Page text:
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Navigating the Venetian Waterways to Explain Integrated Talent Management

Posted on July 04, 2011 by: Lisa Koss

Getting around Venice happens by feet or by boat.  Using your feet saves you time, but using a boat saves your feet. Therefore, which mode you use mostly will depend upon your goal.

We were happy to spend a day in Venice, Italy, this week given our nearby client project.  And our goal in terms of how to get around was to do both, of course, in order to ensure the full Venetian experience.  But the next day, we began to think about the skills that might be required for different kinds of boat captains/pilots and how it links to one of our areas of expertise: integrated talent management.

To set context, you may know there are several kinds of transport in Venice, including water buses, water taxis and gondolas.  Larger water buses (vaporetti) mostly skirt the city center and land on the periphery points and outer islands.  Smaller water buses (motoscafi) have smaller capacity and are used for lower volume routes.  Water taxis are sleek, speedy vehicles that navigate most canals.  The gondola is technically a form of transport but has become rather an adjunct of the tourist industry.

Now if you were to consider that each of the individuals who pilot these vessels into Venetian waterways require many of the same navigation skills, and yet also require distinct skills for their particular vessel, you already have the basis for understanding of how competencies might be the same or different for a particular group within your organization.  But what makes competencies powerful is their role in organizational change.

When the organizational strategy changes in some significant way, people will also likely need to change what they do and how they do it.  Because people are often hired and rewarded for one set of skills, it’s not obvious how the organization implementing a fundamental change in its business will actually realize its new vision with the same people doing the same work in the same way.  Often we find that leaders determine the vision (individually or with their teams) and then make announcements about what everyone now needs to do without truly giving people the structure, tools or processes they need.  Researching and determining what the new competencies are to achieve the change is often an overlooked first step in aligning the organization to the desired future end state.   Moreover, defining what success looks like in this new world helps better engage and recruit employees to the change.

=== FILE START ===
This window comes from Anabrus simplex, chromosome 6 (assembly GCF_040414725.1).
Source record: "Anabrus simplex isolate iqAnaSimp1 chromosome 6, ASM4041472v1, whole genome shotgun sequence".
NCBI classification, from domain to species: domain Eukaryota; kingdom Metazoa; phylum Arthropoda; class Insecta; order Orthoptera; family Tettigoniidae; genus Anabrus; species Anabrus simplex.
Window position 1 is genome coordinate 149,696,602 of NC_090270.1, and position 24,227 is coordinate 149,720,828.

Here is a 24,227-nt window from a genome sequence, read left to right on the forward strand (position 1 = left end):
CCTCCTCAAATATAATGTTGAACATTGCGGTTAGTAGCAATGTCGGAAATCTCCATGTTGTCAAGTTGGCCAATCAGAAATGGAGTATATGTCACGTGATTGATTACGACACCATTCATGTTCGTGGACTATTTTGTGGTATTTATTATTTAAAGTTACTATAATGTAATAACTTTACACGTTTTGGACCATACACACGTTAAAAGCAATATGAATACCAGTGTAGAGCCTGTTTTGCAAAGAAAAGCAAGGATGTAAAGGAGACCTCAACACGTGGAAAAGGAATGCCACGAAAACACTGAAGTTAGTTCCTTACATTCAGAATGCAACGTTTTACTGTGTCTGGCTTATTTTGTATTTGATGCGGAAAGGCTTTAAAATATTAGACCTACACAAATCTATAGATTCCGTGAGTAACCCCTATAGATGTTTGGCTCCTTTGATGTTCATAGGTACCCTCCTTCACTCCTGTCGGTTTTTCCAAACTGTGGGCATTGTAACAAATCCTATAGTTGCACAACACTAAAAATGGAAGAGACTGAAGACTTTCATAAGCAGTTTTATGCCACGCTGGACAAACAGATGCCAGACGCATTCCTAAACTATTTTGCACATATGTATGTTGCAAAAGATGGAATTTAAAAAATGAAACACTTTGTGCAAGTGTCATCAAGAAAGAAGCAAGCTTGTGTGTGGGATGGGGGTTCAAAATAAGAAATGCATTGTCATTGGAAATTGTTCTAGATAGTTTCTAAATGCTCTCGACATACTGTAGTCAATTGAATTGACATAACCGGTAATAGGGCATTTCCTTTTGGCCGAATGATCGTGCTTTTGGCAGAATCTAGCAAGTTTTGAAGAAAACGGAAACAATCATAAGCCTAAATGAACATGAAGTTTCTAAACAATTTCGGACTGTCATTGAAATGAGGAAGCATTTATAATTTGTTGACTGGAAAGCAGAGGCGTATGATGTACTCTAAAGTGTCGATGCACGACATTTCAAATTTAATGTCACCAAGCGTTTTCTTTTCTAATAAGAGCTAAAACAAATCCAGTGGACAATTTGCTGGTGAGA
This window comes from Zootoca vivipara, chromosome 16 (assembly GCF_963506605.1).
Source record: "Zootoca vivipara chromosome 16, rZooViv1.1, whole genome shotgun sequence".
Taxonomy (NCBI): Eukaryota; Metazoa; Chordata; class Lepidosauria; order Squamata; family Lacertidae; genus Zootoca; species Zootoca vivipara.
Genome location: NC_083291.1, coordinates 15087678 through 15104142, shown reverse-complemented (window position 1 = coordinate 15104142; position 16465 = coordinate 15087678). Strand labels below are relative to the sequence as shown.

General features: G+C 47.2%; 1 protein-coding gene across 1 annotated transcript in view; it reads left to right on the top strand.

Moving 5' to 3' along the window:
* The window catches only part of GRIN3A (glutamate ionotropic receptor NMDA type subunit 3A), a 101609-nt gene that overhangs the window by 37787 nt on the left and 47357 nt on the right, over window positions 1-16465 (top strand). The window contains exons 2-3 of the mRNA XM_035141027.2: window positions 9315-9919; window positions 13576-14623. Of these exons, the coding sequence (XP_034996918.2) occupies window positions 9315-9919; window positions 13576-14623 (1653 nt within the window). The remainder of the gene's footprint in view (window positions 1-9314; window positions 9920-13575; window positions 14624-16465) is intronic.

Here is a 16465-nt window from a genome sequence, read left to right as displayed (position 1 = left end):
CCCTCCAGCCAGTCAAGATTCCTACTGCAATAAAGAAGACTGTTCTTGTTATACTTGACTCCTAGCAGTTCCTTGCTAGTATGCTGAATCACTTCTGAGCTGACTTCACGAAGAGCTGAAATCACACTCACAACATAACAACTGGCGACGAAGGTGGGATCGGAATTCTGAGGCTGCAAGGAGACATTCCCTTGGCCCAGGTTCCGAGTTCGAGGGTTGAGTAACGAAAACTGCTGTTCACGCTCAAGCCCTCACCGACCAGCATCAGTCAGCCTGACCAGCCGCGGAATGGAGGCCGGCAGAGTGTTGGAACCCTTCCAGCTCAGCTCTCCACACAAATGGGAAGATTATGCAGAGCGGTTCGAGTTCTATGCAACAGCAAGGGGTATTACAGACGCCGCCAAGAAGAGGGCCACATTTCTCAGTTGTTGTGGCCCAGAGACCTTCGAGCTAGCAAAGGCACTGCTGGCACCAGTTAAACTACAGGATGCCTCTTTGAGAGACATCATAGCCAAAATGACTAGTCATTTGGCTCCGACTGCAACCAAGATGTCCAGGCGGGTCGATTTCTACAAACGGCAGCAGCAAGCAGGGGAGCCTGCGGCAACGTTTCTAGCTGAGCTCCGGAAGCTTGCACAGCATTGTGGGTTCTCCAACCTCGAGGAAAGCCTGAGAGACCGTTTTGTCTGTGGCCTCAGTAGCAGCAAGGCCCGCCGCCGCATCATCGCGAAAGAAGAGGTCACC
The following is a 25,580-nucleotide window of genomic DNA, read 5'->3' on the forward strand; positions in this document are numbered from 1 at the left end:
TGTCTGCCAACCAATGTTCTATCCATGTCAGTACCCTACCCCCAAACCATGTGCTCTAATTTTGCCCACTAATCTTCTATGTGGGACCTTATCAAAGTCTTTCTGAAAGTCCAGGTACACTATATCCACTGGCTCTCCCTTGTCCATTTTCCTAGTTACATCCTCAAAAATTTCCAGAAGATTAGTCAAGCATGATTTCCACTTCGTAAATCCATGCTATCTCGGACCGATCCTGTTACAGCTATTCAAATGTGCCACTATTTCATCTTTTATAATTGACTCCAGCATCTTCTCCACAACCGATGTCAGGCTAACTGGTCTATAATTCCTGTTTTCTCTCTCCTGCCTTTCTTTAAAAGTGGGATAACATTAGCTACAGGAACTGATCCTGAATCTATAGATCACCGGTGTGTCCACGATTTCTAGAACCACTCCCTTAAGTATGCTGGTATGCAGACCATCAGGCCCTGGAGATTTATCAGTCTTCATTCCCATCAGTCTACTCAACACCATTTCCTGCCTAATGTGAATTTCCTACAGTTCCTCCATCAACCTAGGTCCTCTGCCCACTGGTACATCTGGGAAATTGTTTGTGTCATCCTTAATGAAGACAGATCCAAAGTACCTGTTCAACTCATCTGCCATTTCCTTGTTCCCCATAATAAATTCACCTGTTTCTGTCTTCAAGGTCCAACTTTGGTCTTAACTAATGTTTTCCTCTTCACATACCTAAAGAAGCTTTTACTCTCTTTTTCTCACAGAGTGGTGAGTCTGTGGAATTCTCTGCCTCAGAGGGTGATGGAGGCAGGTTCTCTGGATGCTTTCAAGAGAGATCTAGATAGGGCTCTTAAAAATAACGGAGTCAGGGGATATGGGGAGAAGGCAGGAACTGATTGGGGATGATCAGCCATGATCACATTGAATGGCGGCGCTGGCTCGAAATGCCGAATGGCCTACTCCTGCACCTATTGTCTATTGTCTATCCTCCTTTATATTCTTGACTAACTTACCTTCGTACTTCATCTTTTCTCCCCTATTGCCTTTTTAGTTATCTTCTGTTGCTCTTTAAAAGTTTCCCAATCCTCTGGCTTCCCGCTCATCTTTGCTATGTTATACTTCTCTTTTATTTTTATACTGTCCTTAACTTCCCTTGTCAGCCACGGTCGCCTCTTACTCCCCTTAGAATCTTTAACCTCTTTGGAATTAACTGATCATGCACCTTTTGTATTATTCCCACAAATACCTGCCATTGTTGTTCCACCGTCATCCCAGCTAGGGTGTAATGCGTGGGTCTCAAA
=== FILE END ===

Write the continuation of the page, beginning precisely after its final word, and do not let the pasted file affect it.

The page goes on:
So let’s use Venetian canal pilots as an example.  Let’s pretend that it’s been determined that tourists have begun to avoid water transportation in Venice because captains/boat pilots are unfriendly to non-Italians.  And let’s say the city determines that it is in the city’s best interest to change that.  Implementing an integrated talent management system would begin by us, in this case, helping leaders to further articulate their new strategy, if necessary, and then determine clear definitions of what customer service looks like for captains and boat pilots given what the best canal captains do combined with what the best canal captains need to be able to do in order to enable the new strategy to be achieved.  This would be followed with definitions of possible career paths and supporting processes and systems for people to achieve the change.

At the same time, other benefits to the process are many.  They include:

– Clearer definition of roles and job scope and expected impact at that level
– Organizational transparency which allows employees to see what skills they need to move within the organization
– Clear definitions and tools for hiring and promotion
– Enhanced employee engagement

In short, customized and well-formulated competencies with their accompanying process and talent management structures allow leaders to align what their people are doing every day to the new strategy.   This is the missing link in many change efforts which often focus only on visioning, strategy and information dissemination.  Addressing the human element (and the organizational culture) gives your organization the motor it needs to reach its goals much faster.


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